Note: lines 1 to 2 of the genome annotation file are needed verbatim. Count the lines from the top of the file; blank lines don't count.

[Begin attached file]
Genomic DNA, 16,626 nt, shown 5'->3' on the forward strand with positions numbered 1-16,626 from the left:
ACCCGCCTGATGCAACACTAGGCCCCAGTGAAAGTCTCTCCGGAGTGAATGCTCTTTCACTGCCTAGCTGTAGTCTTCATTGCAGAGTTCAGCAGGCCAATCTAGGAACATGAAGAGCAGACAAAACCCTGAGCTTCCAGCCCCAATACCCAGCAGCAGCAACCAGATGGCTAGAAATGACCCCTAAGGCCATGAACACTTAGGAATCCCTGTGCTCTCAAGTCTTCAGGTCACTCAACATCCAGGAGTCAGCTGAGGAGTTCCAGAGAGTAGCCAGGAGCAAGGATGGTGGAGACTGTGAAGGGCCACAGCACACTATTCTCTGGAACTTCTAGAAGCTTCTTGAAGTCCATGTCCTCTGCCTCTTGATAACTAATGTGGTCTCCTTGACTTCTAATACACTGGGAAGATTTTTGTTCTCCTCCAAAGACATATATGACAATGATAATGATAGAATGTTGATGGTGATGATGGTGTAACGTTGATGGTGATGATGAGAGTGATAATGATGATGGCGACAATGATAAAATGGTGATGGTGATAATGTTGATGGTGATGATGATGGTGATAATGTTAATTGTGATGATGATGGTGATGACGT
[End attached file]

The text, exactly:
Genomic DNA, 16,626 nt, shown 5'->3' on the forward strand with positions numbered 1-16,626 from the left:
ACCCGCCTGATGCAACACTAGGCCCCAGTGAAAGTCTCTCCGGAGTGAATGCTCTTTCACTGCCTAGCTGTAGTCTTCATTGCAGAGTTCAGCAGGCCAATCTAGGAACATGAAGAGCAGACAAAACCCTGAGCTTCCAGCCCCAATACCCAGCAGCAGCAACCAGATGGCTAGAAATGACCCCTAAGGCCATGAACACTTAGGAATCCCTGTGCTCTCAAGTCTTCAGGTCACTCAACATCCAGGAGTCAGCTGAGGAGTTCCAGAGAGTAGCCAGGAGCAAGGATGGTGGAGACTGTGAAGGGCCACAGCACACTATTCTCTGGAACTTCTAGAAGCTTCTTGAAGTCCATGTCCTCTGCCTCTTGATAACTAATGTGGTCTCCTTGACTTCTAATACACTGGGAAGATTTTTGTTCTCCTCCAAAGACATATATGACAATGATAATGATAGAATGTTGATGGTGATGATGGTGTAACGTTGATGGTGATGATGAGAGTGATAATGATGATGGCGACAATGATAAAATGGTGATGGTGATAATGTTGATGGTGATGATGATGGTGATAATGTTAATTGTGATGATGATGGTGATGACGT